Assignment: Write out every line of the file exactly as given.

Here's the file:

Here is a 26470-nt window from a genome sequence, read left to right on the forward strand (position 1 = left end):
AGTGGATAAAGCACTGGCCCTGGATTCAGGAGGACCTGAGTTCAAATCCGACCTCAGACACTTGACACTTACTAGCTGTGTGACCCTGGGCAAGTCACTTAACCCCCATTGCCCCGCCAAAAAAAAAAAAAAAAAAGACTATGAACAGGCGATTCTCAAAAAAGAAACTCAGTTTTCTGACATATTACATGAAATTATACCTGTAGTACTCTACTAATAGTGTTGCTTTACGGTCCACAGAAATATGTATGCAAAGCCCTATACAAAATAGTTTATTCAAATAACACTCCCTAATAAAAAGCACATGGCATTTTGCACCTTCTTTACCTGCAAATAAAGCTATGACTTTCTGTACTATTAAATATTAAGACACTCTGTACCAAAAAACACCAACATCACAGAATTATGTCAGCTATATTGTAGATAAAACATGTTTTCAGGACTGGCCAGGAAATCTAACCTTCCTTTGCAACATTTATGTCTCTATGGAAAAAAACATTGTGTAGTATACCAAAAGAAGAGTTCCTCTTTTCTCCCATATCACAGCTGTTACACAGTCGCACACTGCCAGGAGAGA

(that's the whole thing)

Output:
Here is a 26470-nt window from a genome sequence, read left to right on the forward strand (position 1 = left end):
AGTGGATAAAGCACTGGCCCTGGATTCAGGAGGACCTGAGTTCAAATCCGACCTCAGACACTTGACACTTACTAGCTGTGTGACCCTGGGCAAGTCACTTAACCCCCATTGCCCCGCCAAAAAAAAAAAAAAAAAAGACTATGAACAGGCGATTCTCAAAAAAGAAACTCAGTTTTCTGACATATTACATGAAATTATACCTGTAGTACTCTACTAATAGTGTTGCTTTACGGTCCACAGAAATATGTATGCAAAGCCCTATACAAAATAGTTTATTCAAATAACACTCCCTAATAAAAAGCACATGGCATTTTGCACCTTCTTTACCTGCAAATAAAGCTATGACTTTCTGTACTATTAAATATTAAGACACTCTGTACCAAAAAACACCAACATCACAGAATTATGTCAGCTATATTGTAGATAAAACATGTTTTCAGGACTGGCCAGGAAATCTAACCTTCCTTTGCAACATTTATGTCTCTATGGAAAAAAACATTGTGTAGTATACCAAAAGAAGAGTTCCTCTTTTCTCCCATATCACAGCTGTTACACAGTCGCACACTGCCAGGAGAGA